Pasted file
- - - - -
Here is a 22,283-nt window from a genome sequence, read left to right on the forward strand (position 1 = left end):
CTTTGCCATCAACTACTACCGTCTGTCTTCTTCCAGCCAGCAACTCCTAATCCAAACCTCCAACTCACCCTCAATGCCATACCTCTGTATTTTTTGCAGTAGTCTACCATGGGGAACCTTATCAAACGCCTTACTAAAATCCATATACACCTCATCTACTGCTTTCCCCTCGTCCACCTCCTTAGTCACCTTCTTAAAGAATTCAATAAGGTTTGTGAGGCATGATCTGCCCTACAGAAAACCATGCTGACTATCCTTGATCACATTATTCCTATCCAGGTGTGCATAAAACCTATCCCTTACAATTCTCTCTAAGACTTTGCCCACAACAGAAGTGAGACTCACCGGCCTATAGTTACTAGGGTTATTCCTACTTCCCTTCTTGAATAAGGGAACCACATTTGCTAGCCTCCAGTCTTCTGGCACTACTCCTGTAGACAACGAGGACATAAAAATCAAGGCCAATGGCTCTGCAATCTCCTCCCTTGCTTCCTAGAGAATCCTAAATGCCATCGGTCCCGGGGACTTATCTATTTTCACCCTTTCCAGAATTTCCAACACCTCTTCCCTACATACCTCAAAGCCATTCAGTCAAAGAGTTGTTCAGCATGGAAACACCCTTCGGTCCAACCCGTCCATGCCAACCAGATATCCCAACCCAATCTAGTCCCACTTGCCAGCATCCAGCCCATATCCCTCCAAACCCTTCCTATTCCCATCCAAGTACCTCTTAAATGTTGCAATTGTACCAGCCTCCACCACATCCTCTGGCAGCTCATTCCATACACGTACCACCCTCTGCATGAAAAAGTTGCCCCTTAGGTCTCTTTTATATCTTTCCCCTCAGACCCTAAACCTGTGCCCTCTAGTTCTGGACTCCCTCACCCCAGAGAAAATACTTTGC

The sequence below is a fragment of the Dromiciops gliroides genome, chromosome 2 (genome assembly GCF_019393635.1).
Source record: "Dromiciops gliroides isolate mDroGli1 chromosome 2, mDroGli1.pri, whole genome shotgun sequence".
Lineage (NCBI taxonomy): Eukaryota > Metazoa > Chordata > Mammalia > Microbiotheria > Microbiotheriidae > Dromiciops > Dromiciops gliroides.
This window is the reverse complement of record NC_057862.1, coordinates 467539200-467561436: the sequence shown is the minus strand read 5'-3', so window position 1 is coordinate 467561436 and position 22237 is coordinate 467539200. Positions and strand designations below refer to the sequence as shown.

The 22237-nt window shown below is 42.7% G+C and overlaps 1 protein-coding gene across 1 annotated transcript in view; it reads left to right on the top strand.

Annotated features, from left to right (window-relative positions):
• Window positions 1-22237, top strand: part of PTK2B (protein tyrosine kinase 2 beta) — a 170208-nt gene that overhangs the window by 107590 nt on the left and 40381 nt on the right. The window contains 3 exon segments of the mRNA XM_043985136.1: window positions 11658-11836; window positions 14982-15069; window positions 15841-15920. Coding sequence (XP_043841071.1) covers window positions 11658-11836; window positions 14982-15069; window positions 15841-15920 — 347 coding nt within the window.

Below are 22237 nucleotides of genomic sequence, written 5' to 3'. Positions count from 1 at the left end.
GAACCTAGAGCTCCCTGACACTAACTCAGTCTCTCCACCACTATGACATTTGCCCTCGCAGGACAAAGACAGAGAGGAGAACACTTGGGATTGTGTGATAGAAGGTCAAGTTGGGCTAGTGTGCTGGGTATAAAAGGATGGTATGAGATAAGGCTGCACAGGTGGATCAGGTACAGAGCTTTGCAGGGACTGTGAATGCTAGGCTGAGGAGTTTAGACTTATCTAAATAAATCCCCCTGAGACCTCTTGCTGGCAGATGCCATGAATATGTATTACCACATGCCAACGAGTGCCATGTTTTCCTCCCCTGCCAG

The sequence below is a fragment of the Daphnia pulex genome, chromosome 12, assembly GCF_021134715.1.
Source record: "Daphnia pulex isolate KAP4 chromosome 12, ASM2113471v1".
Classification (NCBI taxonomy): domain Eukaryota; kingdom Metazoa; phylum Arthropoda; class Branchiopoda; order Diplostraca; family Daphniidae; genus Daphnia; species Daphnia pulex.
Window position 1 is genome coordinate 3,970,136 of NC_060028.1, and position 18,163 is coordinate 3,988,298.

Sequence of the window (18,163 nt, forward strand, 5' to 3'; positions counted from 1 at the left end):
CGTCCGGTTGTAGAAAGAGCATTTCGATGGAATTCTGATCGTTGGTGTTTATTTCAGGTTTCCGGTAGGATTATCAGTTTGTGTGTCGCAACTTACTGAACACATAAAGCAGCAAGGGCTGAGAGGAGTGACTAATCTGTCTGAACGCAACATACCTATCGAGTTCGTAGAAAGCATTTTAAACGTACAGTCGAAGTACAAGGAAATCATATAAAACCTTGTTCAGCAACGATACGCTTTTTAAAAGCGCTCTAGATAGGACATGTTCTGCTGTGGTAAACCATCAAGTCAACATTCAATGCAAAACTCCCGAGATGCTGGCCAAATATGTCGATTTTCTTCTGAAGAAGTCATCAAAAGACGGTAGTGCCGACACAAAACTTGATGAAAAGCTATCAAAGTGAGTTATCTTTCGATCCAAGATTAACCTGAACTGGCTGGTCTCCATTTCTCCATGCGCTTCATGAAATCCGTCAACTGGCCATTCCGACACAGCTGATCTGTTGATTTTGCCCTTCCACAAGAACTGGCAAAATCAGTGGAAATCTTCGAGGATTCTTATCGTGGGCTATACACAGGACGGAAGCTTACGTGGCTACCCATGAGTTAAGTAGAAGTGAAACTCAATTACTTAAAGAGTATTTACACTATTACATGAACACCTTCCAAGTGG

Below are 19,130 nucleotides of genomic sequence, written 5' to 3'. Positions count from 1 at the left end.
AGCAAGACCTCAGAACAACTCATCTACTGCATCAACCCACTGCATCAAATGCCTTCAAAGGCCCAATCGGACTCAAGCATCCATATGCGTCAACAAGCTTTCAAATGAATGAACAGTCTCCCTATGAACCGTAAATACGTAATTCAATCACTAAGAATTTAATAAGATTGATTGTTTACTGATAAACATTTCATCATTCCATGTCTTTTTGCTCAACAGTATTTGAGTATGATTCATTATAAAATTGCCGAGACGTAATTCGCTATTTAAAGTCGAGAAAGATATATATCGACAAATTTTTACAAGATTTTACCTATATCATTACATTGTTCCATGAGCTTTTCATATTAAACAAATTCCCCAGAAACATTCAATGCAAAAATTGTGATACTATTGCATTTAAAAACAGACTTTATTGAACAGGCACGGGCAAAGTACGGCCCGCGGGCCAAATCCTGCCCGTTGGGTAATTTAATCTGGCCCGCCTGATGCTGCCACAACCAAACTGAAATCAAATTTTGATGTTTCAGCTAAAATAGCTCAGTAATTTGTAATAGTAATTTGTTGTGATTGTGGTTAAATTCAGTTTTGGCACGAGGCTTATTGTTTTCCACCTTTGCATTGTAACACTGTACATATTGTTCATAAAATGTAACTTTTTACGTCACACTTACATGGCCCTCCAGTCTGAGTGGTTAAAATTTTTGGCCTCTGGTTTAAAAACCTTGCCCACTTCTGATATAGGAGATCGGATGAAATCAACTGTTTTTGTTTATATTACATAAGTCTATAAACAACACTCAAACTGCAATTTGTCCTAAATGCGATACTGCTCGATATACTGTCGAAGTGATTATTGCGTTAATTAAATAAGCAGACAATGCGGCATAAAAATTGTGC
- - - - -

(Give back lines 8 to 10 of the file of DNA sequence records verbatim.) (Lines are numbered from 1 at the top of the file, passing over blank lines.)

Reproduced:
Annotated features, from left to right (window-relative positions):
• Window positions 1-22237, top strand: part of PTK2B (protein tyrosine kinase 2 beta) — a 170208-nt gene that overhangs the window by 107590 nt on the left and 40381 nt on the right. The window contains 3 exon segments of the mRNA XM_043985136.1: window positions 11658-11836; window positions 14982-15069; window positions 15841-15920. Coding sequence (XP_043841071.1) covers window positions 11658-11836; window positions 14982-15069; window positions 15841-15920 — 347 coding nt within the window.

Below are 22237 nucleotides of genomic sequence, written 5' to 3'. Positions count from 1 at the left end.